29 Sep Why Japanese Love the Simplistic Life in Finland
Simplistic Life in Finland
Table of Contents
- 1 Simplistic Life in Finland
- 2 What Did the Family Think About the Move?
- 3 What Was the Most Difficult Thing on Arrival to Finland?
- 4 Similarities Between Japanese and Finnish Simplistic Life?
- 5 What is the Difference Between Southern Finland and Norther Finland?
- 6 What Finns Are Good At?
- 7 What Finns Could Do Better?
- 8 When a Finn Lives Overseas
- 9 How Did Finland Life Lessons Blogs Got Started?
- 10 What is in the Future for Daiki?
Talking about simplistic life, moving from one site of the world to the other. Not speaking the language, not knowing anyone Daiki moved to Finland from Kyoto, Japan 3 years ago. He wanted to finish his masters degree in business and was looking at universities in Europe where he could study. He chose Finland because of the quality of free education. Daiki ended up staying and he says he loves the simplistic life in Finland and is looking forward starting his own business one day in Finland.
What Did the Family Think About the Move?
Daiki says that his mother was supportive of the decision to move. However Daiki’s father had hesitation, as he was thinking that Daiki was wasting his life’s work and leaving secure job and career to move to a country that he did not know about.
What Was the Most Difficult Thing on Arrival to Finland?
Daiki does not hesitate to answer that the food was the worse thing about the move. He was unprepared for the reindeer meatballs that were offered, or the salmiakki candies (salted licorice). But the biggest shock he had was when he was in the university restaurant and was having lunch on his first day. The were many versions of potato on offer, mash potato, baked potato and boiled potato which he found odd as well as the fact that the food was quite bland.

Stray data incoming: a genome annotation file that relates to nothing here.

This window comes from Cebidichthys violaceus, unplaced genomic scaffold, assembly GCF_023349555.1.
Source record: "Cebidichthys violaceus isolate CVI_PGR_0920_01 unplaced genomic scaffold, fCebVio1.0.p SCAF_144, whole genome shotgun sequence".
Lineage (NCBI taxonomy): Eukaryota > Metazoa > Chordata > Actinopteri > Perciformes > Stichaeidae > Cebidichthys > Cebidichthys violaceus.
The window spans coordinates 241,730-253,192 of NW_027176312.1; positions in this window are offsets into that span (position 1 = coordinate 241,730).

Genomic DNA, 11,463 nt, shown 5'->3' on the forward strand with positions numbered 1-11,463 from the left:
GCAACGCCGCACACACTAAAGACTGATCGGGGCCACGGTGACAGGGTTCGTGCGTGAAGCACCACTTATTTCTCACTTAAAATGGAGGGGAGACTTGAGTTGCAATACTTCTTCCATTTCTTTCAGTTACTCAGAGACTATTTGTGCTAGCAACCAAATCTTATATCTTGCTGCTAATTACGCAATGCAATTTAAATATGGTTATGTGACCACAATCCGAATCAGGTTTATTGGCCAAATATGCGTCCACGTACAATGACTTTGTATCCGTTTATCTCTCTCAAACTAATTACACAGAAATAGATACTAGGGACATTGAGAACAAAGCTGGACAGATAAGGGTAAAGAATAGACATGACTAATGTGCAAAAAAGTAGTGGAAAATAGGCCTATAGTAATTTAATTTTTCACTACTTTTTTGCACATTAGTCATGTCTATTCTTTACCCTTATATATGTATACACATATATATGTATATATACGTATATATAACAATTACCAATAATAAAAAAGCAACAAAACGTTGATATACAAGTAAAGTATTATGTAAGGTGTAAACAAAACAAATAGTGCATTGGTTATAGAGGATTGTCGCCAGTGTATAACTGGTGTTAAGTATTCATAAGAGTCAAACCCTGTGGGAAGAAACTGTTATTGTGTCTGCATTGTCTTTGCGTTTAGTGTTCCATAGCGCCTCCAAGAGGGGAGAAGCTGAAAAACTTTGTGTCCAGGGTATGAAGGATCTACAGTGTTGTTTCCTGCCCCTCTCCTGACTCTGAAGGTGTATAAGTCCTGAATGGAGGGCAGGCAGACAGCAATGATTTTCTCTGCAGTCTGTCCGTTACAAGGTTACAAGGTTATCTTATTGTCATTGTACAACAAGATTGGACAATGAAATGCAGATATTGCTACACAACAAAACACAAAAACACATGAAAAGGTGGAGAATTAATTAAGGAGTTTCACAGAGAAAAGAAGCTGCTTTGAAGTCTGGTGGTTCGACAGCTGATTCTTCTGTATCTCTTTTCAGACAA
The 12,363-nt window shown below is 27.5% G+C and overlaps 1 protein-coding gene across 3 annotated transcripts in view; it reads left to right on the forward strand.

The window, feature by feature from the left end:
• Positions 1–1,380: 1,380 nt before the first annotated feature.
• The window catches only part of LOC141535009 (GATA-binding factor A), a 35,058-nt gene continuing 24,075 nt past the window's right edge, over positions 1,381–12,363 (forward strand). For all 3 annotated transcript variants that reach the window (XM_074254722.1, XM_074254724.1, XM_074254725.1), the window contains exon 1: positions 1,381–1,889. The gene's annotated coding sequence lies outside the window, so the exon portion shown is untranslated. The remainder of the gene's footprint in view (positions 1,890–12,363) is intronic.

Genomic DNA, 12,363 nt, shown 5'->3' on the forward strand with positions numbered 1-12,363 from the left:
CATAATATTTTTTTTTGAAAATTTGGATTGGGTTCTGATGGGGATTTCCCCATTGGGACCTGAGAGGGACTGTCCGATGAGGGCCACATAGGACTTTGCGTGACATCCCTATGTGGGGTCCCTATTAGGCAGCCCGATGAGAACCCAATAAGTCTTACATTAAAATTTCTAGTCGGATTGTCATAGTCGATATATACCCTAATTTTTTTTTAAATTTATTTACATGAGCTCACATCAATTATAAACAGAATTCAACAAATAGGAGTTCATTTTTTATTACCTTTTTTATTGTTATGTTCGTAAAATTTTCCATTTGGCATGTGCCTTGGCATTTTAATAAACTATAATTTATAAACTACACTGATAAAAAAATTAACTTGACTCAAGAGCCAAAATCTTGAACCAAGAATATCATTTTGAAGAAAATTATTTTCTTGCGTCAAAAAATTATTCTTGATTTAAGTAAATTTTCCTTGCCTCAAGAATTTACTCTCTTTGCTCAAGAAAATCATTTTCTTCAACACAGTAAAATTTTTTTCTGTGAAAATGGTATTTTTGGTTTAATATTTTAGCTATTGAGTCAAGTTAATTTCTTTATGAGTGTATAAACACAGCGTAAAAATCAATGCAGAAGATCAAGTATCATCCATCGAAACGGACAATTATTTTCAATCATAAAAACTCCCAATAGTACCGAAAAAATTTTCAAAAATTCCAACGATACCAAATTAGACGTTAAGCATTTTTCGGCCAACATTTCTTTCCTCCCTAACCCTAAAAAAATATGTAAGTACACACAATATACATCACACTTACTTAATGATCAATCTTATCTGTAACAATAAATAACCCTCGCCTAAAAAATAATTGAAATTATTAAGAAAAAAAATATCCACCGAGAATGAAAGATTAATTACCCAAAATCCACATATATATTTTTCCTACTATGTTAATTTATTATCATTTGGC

We laughed that this is similar to my husband’s experience and after all this time he still refuses to have salmiakki (salted licorice) he thinks it is the most disgusting thing ever. I could not disagree more.
Other things Daiki found fascinating was the darkness as there was only daylight between 9am-3pm where he was staying. He did not find it bothering him as there was the counter effect of having the Sauna culture where you could meet other people and keep warm on those colder months of the year.
Similarities Between Japanese and Finnish Simplistic Life?
Daiki says that there are highly significant parts of the cultures that are similar.
[bctt tweet=”Respect for personal space and punctuality are things that you find in both cultures.” username=”thenordicmumpodcas”].
Japanese are a little bit shy as well like Finns they don’t like to talk to foreigners, and you need to know each other for Finns to open up. Both cultures have appreciation to nature which is evident on the way for example cities are designed to have green space.
What is the Difference Between Southern Finland and Norther Finland?